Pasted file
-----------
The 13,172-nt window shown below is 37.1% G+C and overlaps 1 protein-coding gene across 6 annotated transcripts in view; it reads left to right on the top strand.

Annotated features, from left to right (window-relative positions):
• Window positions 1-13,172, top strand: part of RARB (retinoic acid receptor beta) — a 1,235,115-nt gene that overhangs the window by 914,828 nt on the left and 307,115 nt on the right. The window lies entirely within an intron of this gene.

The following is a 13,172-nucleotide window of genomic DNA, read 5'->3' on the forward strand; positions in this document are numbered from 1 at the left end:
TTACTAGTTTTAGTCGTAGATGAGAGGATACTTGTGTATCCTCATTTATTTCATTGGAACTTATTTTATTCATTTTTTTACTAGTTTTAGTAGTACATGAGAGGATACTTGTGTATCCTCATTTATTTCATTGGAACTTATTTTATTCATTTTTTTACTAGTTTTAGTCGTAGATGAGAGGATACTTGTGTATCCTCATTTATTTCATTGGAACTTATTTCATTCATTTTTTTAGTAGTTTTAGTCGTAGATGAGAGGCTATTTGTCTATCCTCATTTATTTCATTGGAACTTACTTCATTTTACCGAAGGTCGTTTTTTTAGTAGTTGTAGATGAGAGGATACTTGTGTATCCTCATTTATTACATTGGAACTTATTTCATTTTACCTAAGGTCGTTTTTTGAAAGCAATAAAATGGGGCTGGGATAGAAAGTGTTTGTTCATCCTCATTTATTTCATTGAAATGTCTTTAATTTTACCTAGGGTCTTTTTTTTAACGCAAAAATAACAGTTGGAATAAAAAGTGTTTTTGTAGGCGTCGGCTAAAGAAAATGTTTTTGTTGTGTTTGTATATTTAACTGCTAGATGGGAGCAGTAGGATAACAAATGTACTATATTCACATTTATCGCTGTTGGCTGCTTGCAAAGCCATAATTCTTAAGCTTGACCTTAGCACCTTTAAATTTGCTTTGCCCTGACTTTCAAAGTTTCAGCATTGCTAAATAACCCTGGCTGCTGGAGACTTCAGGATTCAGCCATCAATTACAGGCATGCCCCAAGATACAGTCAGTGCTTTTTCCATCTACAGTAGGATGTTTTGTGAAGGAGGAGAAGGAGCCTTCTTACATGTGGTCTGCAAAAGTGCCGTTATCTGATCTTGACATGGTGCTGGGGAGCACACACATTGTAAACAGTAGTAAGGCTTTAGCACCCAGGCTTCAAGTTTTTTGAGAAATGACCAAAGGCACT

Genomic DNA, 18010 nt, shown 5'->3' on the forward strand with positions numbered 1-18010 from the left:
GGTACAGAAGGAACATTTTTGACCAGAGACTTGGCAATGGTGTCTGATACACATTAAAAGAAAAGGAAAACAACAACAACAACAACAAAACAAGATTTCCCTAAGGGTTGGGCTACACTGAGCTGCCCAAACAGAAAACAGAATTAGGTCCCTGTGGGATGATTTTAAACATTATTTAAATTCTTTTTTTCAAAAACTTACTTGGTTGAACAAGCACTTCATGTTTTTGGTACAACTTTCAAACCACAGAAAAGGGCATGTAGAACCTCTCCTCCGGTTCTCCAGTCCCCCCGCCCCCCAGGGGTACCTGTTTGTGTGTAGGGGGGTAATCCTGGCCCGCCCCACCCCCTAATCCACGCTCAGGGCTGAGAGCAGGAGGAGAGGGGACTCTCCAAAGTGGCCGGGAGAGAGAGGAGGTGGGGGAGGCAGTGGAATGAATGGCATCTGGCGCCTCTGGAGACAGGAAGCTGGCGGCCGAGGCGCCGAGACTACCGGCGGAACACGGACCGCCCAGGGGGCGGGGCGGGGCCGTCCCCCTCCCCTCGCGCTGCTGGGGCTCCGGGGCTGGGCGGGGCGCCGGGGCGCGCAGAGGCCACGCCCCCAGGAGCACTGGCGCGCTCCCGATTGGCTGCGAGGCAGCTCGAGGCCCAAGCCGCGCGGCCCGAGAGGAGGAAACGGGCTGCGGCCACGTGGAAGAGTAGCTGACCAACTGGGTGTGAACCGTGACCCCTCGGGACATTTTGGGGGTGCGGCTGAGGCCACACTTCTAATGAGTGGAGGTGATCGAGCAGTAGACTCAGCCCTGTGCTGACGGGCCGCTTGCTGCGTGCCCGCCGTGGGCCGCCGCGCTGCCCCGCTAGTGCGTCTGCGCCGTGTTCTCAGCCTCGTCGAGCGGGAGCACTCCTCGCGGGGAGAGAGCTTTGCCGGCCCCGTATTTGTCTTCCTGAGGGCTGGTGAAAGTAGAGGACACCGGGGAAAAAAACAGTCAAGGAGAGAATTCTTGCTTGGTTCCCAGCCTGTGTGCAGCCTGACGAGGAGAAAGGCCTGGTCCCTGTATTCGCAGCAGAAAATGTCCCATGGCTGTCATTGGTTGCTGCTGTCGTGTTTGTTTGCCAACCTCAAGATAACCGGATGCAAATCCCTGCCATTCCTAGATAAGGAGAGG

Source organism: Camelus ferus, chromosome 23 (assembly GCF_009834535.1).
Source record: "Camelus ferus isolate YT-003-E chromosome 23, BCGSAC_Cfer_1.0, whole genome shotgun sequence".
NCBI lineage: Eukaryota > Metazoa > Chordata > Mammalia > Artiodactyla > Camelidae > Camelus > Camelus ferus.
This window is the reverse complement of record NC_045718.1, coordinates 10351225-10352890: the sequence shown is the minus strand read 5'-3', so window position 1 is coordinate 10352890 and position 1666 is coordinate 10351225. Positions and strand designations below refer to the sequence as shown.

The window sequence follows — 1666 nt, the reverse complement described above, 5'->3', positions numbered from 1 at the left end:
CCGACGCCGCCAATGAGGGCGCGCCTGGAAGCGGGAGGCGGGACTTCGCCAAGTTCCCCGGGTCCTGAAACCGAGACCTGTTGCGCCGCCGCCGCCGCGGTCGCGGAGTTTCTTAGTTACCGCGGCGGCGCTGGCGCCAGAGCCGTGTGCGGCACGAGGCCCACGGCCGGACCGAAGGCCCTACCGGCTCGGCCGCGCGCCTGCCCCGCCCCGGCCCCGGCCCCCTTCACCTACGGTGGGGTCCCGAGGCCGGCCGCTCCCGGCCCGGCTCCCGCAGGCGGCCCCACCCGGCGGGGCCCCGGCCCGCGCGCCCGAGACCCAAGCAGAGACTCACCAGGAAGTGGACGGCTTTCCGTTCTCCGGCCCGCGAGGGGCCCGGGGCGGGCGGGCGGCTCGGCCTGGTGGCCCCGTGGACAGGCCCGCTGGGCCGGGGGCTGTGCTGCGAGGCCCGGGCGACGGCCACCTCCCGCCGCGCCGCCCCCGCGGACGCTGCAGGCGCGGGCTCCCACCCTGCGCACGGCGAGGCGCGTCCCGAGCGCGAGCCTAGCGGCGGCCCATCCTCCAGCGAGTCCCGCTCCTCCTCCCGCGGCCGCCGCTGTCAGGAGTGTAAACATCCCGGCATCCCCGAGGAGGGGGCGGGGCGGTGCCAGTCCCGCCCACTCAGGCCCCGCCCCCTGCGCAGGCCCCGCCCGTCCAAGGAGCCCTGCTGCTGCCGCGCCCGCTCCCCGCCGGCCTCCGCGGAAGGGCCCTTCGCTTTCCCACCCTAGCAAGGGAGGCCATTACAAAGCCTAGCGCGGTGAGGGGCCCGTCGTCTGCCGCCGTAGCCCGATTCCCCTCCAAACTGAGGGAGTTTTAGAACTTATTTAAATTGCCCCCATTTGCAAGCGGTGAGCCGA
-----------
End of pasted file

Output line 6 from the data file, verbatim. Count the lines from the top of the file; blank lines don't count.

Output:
Genomic DNA, 18010 nt, shown 5'->3' on the forward strand with positions numbered 1-18010 from the left: